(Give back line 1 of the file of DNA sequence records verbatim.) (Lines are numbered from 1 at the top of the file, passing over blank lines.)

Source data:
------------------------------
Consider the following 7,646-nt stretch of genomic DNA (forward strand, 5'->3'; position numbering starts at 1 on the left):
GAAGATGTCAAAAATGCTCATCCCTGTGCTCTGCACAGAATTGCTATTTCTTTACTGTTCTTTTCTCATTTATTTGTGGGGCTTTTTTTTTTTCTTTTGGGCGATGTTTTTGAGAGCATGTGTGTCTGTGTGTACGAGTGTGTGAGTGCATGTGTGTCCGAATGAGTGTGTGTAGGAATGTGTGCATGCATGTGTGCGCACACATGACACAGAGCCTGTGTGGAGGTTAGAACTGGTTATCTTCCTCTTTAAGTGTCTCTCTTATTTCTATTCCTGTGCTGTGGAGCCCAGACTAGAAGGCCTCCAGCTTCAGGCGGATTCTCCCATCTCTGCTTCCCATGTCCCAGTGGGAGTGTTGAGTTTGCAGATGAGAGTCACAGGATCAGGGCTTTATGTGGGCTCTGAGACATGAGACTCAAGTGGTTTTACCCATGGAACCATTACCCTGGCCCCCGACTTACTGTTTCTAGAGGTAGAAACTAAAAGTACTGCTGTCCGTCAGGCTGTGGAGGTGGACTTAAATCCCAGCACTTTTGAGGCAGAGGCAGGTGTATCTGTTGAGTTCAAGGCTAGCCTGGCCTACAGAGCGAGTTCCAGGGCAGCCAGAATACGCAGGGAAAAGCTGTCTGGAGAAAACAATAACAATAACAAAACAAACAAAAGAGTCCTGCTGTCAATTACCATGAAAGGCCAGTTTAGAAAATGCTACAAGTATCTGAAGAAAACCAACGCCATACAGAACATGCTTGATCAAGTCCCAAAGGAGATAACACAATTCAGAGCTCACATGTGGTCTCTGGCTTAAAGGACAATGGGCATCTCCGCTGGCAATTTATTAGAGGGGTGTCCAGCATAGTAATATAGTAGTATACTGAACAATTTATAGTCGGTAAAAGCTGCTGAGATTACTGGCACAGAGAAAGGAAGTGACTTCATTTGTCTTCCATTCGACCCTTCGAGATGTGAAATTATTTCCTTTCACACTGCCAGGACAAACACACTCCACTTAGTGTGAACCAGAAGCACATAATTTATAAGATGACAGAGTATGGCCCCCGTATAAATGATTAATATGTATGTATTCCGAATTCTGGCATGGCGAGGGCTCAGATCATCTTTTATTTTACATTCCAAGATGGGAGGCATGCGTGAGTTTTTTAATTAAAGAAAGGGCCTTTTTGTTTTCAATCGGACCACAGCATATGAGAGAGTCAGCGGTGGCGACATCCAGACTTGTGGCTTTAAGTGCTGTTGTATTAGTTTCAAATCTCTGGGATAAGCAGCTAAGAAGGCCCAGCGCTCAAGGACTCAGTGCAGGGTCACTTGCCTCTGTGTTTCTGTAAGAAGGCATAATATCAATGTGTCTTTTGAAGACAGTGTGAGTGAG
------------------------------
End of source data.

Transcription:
Consider the following 7,646-nt stretch of genomic DNA (forward strand, 5'->3'; position numbering starts at 1 on the left):